Journey to the Holy Land – Day 18

November 10, 2010

I left Birzeit at 7:20 this morning by cab for a trip to Ramallah on the first leg of my journey back to Bethlehem.  I chose to sit in the back seat so that I wouldn’t have such a ‘close up and personal’ view of the other vehicles who tried to break the law of Physics and occupy the same space at the same time as my taxi. 

My driver was a very nice man, and capable driver with obvious nerves of steel, who spoke English quite well.  He told me that he had lived in Hungary for 25 years.  I asked him why he came back to Palestine (he was born here), how long ago he returned and the reason for his return.  He related that he has two married daughters who still live in Hungary but that his 12 year old son did not like living in that country.  He said that the schools in Hungary are severely lacking in providing a good education and that there is a very high unemployment rate.  Both of his daughters are currently unemployed and both are college educated.  As a cab driver in Palestine, he at least has a steady job as many Palestinians are unable to buy cars and so depend on public transportation. When so many people, especially the Christians as he is, are emigrating from Palestine, I found it interesting that some of those native to this land are returning even though the land is under occupation.

Last Friday when I was on the tour of the local villages, I met two women who were both teaching at Birzeit University.  One was a native of the State of Washington and a teacher in the Nursing program there.  She came to teach Nursing for one semester at the University.  Another woman is a native Muslim Palestinian who has lived in Arizona for 15 years and is a U.S. citizen.  She teaches biology at the University of Arizona and is doing a one-year teacher exchange program in order to teach here.  It is quite a commitment as she left her husband and three school age sons in the States.  It is heart warming to see that people outside of Palestine are working to help this people—I wish I could say country—get back on their feet.  Developing a sustainable economy is an important key to a peaceful solution in the Middle East.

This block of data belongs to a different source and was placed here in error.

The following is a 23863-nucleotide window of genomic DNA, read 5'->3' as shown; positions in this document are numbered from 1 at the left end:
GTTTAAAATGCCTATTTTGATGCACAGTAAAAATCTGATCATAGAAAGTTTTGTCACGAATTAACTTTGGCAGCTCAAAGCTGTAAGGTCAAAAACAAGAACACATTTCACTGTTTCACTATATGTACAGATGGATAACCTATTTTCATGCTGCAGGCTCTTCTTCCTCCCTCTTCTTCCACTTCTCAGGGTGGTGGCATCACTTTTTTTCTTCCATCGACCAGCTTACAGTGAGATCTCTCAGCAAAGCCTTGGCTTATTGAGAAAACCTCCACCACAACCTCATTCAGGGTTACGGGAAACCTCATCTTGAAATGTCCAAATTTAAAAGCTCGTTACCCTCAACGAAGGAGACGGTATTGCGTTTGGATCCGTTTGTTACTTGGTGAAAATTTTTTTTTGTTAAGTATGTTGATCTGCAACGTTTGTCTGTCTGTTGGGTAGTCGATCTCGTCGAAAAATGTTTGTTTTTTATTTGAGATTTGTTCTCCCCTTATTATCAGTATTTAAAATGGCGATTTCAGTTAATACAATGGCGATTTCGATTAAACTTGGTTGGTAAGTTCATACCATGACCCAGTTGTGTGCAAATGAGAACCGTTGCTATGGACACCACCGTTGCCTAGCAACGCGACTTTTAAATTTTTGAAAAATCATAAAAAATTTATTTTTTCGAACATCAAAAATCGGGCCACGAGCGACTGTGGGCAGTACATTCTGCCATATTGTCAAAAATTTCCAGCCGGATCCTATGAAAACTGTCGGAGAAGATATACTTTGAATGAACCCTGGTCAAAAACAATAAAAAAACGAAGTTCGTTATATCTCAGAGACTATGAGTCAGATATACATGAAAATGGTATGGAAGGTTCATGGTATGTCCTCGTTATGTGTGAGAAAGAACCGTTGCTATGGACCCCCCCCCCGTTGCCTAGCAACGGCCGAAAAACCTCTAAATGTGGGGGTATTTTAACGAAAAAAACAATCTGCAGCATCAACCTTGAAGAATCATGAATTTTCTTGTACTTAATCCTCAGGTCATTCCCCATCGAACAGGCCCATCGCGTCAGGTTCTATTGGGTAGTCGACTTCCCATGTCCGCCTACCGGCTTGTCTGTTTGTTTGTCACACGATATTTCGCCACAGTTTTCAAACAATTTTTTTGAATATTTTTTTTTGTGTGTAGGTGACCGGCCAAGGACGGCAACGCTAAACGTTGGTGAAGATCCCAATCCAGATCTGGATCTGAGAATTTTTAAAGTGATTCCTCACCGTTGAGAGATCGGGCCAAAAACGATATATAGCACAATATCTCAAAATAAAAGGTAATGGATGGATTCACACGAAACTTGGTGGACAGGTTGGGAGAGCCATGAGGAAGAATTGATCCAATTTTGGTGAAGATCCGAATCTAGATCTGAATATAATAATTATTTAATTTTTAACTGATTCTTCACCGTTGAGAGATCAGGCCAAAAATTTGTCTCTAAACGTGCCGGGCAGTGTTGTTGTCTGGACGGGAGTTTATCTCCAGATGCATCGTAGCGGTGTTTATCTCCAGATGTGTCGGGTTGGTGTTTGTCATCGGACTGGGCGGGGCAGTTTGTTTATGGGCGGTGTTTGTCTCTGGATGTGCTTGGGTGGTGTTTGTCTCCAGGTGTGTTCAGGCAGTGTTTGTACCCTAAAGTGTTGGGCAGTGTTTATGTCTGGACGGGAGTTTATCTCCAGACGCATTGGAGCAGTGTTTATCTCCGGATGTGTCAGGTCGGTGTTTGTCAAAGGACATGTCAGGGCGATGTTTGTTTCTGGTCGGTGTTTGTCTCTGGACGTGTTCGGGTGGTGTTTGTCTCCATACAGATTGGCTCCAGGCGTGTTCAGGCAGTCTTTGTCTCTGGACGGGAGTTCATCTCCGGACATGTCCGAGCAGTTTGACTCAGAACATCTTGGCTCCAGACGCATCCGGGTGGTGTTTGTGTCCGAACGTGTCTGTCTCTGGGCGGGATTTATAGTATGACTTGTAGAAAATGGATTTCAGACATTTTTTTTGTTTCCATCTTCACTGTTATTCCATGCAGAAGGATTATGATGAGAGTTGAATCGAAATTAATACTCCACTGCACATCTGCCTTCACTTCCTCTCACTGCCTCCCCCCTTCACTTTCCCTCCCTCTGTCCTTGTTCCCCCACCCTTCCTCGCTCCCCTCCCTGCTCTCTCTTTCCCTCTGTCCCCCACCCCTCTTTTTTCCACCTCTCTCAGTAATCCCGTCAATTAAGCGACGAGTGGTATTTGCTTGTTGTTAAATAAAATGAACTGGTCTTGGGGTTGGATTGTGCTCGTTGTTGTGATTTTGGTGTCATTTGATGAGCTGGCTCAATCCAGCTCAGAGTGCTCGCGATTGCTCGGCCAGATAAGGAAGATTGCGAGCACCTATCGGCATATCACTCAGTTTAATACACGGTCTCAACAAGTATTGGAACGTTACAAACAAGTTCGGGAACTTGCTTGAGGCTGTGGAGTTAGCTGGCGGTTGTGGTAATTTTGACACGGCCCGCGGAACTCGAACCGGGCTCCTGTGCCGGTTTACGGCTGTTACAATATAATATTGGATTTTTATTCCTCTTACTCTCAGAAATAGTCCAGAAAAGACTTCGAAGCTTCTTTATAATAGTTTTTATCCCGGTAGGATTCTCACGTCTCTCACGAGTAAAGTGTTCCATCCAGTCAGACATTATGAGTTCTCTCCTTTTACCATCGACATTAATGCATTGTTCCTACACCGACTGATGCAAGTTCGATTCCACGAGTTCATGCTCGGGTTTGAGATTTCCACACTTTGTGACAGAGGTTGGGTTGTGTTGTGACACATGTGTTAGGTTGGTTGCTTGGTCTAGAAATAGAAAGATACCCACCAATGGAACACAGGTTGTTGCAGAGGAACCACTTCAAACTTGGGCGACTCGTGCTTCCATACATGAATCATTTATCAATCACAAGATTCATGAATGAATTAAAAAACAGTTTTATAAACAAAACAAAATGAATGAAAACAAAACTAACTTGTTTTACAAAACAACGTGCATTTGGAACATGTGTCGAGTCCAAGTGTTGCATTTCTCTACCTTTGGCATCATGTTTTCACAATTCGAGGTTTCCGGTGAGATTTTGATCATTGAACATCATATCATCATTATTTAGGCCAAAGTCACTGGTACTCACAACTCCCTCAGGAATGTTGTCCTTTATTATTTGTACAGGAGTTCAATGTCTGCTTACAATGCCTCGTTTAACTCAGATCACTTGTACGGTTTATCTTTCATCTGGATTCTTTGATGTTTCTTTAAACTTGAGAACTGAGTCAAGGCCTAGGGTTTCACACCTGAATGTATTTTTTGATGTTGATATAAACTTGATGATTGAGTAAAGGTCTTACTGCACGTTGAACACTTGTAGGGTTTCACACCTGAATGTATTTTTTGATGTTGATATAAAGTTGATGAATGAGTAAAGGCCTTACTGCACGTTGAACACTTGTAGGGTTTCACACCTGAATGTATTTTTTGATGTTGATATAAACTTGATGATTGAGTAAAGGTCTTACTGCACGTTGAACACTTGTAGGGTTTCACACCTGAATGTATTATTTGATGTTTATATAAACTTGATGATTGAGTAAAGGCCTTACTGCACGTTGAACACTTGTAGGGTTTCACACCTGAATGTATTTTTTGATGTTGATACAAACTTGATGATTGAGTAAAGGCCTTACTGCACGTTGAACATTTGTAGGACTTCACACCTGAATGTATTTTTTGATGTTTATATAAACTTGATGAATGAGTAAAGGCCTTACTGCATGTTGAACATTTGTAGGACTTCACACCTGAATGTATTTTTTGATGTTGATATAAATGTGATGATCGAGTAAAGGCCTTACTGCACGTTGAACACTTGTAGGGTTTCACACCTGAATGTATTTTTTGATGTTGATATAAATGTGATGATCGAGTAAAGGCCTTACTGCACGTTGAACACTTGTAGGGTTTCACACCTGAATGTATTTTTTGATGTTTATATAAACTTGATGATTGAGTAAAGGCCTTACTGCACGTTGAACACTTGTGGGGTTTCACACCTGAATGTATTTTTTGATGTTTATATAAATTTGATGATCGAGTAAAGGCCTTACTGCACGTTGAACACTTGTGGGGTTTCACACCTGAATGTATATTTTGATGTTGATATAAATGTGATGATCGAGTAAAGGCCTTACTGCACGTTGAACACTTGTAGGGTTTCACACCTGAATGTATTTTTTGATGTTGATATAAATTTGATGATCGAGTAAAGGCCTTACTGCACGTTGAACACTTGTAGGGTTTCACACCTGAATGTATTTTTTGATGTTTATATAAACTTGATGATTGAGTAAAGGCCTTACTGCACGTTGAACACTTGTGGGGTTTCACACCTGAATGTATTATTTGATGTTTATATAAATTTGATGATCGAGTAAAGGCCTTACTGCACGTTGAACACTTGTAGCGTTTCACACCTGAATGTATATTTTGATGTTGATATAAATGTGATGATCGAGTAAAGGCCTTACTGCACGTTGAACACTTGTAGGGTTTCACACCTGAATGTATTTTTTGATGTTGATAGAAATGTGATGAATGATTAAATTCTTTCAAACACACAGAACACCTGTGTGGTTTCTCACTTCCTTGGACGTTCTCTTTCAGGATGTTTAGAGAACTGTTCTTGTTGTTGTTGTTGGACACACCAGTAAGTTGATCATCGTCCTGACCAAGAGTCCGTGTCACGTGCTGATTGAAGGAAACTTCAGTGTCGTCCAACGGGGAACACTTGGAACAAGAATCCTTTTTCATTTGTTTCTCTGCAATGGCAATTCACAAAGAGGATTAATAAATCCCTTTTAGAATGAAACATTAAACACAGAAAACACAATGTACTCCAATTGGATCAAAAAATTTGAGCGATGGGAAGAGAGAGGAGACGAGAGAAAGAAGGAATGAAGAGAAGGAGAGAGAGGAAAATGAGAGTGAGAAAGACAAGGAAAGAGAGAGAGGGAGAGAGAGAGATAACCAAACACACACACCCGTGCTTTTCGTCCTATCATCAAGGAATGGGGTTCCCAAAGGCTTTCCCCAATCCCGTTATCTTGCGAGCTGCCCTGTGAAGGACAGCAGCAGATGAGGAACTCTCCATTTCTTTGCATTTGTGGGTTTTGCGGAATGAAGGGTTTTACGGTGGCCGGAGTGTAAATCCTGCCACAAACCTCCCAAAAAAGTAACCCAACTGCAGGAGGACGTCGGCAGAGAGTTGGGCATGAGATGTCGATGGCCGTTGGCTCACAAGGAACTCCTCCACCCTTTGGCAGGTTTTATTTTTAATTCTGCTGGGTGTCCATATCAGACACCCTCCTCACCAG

After a few close calls and some exchange of words between the drivers (I didn’t need to understand Arabic to have a clue about what was being said!) I arrived at the Friends School where I was to meet Sulimah after she dropped off her child there. 

Perhaps now is a good time to provide you with some information about the educational system in Palestine.  Most people believe that the public education system is not adequate to give their children the kind of education they need to succeed in life.  Therefore, there is a thriving community of private schools located in all towns of any significant size.  The private schools are all religion based—Greek Orthodox, Latin Catholic, Evangelical/Protestant, or a school like the Friends School which was founded by the Quakers.